Palestinian refugeesAt Baqa’a Palestinian refugee camp, Palestinians such as Hanah Abred Alltateef benefit from classes aimed at reducing domestic violence, teaching people to address conflict in healthy ways and increasing their opportunities to earn a living. Photo by Silas Crews

One instructor says as men learn that women know their rights and have a supportive community, the likelihood of violence decreases. Also, when women gain skills to earn a living, some of the financial stresses lessen. Classes help young people learn what healthy relationships should be like.

Suhaile Abu Shanab pushes back the hijab on her forehead to show a scar where her husband hit her. His aggression, she says, came from frustration with his inability to make enough money to support his wife, seven children and his parents. If she asked for money to buy food, he would get violent. At the YWCA’s classes, she gained courage and strategies for keeping conflict from escalating and learned how to start a small business.

Over time, the level of violence in their relationship decreased. Her husband’s health also declined greatly and her business selling homemade food and used clothing, tables and chairs has become the family’s primary means of support.

The problem for Iraqi refugees, who fled their country during and after the U.S. invasion in 2003, can be one of isolation as they wait for the United Nations to relocate them. Jesuit Refugee Services (JRS), an MCC partner, brings refugees in Amman together to learn English and computer skills during afternoon and evening classes.

informal education centerIraqi refugee John Phameen brings his sons, including 5-year-old Firas, to the Jesuit Refugee Services classes to learn English. Phameen and his sister Madlin Phameen also attend classes. Photo by Silas Crews

“We want our kids to learn English,” says John Phameen, who brings his sons, Oras, 3, and Firas, 5, to the children’s classes, supported by MCC with food, play areas, fans, educational materials and teacher salaries. “It is important for their future.”

When the September session started, children kept coming into the classroom, squeezing into one more tiny, plastic chair after another until there was absolutely no more room. During the summer, teacher Shahed George had more than 50 students in her class, causing her to ask for volunteers. In September, another teacher was added, allowing for two classes for younger children.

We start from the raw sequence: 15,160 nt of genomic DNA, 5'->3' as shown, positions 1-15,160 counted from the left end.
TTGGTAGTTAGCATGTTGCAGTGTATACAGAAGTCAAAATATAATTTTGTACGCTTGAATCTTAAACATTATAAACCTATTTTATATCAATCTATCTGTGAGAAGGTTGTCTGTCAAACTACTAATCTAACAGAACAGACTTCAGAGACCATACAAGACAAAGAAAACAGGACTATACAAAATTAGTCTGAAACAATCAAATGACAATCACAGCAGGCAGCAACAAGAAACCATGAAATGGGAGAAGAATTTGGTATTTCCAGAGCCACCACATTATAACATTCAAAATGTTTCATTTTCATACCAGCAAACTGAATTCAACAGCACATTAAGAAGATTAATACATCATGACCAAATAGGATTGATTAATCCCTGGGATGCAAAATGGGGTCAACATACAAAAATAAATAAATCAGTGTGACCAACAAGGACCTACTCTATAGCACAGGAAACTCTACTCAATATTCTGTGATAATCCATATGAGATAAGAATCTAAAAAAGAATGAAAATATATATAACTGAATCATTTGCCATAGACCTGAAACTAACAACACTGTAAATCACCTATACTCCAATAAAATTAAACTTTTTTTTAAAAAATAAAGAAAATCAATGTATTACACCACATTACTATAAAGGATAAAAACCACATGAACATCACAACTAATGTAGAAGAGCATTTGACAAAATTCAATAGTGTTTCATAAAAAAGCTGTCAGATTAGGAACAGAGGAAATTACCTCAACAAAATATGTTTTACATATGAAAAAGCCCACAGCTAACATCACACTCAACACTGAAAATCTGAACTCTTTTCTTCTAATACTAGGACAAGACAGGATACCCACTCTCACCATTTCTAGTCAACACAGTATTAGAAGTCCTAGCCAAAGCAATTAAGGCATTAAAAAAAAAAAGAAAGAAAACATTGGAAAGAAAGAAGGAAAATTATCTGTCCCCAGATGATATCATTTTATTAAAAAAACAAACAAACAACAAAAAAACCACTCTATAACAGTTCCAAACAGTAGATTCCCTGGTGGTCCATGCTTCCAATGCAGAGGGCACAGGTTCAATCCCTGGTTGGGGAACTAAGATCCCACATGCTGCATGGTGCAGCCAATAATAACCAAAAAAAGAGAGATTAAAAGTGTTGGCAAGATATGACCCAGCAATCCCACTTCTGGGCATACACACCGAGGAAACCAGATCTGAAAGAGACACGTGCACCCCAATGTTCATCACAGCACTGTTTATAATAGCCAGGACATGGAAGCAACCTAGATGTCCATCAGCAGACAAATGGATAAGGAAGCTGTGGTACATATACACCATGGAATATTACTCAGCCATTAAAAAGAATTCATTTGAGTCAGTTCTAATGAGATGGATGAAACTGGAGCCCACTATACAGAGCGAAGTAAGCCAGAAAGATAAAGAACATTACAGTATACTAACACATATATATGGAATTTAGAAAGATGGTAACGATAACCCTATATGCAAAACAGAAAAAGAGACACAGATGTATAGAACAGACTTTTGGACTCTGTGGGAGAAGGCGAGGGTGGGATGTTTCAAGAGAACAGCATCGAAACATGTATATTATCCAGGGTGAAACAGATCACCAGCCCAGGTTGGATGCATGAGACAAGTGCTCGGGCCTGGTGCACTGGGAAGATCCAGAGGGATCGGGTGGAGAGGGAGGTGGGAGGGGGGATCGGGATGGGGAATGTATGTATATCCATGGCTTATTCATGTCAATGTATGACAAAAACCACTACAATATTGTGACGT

classJesuit Refugee Services offers after-school classes for refugee children and adults in Amman. On the first day of a new session, Shahed George begins working with pupils. (Read about one student LINK TO HELLO). Photo by Silas Crews

While Phameen’s sons are learning songs and rhymes and English vocabulary, Phameen and his sister are taking classes upstairs, taught predominantly by Iraqi educators who also fled their country. Classes are held for students young and old and bring together refugees from a variety of countries and backgrounds.

The children’s program is critical, George says, because most families don’t have grandmothers or grandfathers to watch the children while parents take classes. “They don’t have anyone to help them.”

The community that develops at the center is as important as the education, says Laith Eskander, an Iraqi refugee who works as the family visits coordinator for JRS. Before he worked there, he learned English and computer skills at JRS, but it was the community he connected with that had the biggest impact. (Read more about Eskander.)

computer trainingMCC funds supported educational improvements in the center where refugees such as Abdalmakeh Yalda gain skills and prepare to take advantage of other online learning opportunities. Photo by Silas Crews

While he waits to see if his own future is in Jordan, Iraq or somewhere else, Eskander says the JRS community has helped him cope with being away from home.

“Just to be out with others and mix with others is a better way to make your life good,” says Eskander, whose family was relatively isolated before he got involved with JRS. “To be alone without help, you have a bigger problem. That’s what I learned from JRS. Community puts better things in our lives.”